We looked much more like duck hunters than fishermen, but last Thursday morning me and Tommy Vidrine ventured out early to target speckled trout in the ponds and canals adjacent to Highway 1 near Grand Isle.
Along with our rods and reels and Vidrine's trusty 5-gallon roadside bucket, we were bundled up in hunting jackets, knit caps and waders. Winds were blowing from the northeast, and the temperature was in the upper-40s — perfect conditions for long casts to fish positioned in deeper, slightly warmer water on the south side of Highway 1.
The plan was to throw chartreuse and silver/black Yo-Zuri slow-sinking twitchbaits that imitate a mullet with a very, very slow steady retrieve — a tactic that Vidrine, who fishes year round for specks on and around Grand Isle, had been using most of this winter to reel in some nice roadside trout — including a few weighing in the 4-pound range.
We started casting into the pitch black around 5:30 a.m., with only some moonlight shining off the water, barely able to hear our lures land because of the blowing wind.
But action was extremely slow, and with only two fish in the bucket after about an hour, Vidrine made the call of the day: He decided we should both switch to a 3-inch Tsunami paddle tail minnow in golden bunker with spots.
It was like a light switch went off.
We were in the exact same spot — standing about 25 yards in thigh-deep water —and casting to the exact same area we had been all morning, and fish that had obviously been uninterested in the twitchbait were suddenly eager to attack the Tsunami.
On literally his first cast with the swimbait, Vidrine hooked up. Then I hooked up. And it pretty much stayed that way for the better part of the next two hours. If you didn’t catch a fish on every cast, you got a nibble or swung and missed. We were slowly reeling in and pulling the rod tip up, then letting it back down. Almost every hit happened as the bait fell.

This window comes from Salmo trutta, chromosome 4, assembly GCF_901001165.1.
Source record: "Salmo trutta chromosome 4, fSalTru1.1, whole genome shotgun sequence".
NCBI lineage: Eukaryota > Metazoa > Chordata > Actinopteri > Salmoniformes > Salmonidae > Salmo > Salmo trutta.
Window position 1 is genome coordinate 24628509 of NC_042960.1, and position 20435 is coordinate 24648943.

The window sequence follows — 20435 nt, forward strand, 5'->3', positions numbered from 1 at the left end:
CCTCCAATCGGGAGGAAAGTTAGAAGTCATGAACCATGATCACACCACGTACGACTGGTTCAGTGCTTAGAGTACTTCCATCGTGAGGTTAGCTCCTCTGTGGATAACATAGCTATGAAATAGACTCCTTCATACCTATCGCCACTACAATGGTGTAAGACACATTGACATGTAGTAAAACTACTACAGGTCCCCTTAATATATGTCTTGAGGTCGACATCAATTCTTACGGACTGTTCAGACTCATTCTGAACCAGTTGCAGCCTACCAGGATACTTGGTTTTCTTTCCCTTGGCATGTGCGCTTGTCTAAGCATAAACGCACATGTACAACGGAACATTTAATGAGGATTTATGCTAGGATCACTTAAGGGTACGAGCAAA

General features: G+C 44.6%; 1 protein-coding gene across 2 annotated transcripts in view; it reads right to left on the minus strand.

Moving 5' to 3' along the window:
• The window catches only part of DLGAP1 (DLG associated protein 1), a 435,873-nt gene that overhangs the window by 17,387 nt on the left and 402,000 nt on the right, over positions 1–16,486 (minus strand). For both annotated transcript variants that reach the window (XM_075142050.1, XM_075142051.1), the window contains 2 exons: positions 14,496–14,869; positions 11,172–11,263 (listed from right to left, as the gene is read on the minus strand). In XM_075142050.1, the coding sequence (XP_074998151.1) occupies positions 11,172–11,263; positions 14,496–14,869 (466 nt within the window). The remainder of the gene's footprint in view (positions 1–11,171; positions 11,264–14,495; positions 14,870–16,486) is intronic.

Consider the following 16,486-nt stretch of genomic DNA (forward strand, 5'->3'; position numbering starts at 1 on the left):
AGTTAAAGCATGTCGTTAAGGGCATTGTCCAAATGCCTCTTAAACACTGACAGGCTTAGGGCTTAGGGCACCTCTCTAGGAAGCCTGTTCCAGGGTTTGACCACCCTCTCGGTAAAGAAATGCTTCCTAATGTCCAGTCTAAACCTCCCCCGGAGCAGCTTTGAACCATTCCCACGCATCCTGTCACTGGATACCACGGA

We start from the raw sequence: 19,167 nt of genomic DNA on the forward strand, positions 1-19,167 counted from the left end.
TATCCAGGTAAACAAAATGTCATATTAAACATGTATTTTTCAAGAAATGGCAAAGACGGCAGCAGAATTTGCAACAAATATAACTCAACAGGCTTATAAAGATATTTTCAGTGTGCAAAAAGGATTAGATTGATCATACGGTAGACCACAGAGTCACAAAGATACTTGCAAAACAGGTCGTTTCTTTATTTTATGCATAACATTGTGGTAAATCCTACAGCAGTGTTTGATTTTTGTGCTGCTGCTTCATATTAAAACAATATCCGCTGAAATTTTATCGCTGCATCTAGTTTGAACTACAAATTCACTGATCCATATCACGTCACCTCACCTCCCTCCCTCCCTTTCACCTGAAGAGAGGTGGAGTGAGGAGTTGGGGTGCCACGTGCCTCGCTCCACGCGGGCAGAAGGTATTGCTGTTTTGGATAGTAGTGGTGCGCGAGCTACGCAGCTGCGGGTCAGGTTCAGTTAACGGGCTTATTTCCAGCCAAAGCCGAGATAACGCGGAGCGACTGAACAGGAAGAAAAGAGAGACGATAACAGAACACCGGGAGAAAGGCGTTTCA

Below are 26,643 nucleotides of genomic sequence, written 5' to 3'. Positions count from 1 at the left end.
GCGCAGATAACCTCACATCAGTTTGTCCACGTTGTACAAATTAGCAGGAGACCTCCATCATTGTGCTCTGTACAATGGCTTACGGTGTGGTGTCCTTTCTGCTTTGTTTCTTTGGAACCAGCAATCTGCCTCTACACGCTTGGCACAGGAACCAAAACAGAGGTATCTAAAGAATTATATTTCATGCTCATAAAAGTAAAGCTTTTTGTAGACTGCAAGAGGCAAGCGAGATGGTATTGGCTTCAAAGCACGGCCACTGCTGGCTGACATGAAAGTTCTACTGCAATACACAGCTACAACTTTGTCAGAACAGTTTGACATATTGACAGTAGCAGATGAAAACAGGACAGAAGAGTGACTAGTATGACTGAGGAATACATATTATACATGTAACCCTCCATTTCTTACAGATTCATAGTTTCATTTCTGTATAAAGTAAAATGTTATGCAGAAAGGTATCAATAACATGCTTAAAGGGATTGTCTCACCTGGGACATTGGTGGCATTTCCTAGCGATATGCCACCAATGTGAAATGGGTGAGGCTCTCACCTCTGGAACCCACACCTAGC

We wrapped up the day about 9:30, with more than 30 fish in the bucket, including a couple pushing 3 pounds. We caught and released at least 20 more, including some smaller specks that started biting as the morning wore on.
Vidrine stressed the bite can be inconsistent, and really shines after a good cold front comes through and chills the water temperatures — which forces the baitfish and the specks to concentrate together in that deeper, warmer water. After a string of days with warmer air temperatures in the upper-50s or 60s, the fish will spread out again and move into the shallower areas of the marsh — so watch the forecast and plan your trip accordingly.
TIP: In many spots along Highway 1, being able to cast far is key. If you’re throwing your favorite 3-inch swimbait and normally use a baitcaster, you might want to consider using a spinning reel so you’re not fighting backlashes the whole time. Many of the anglers I saw were using spinning gear, and were reeling in lots of specks, also.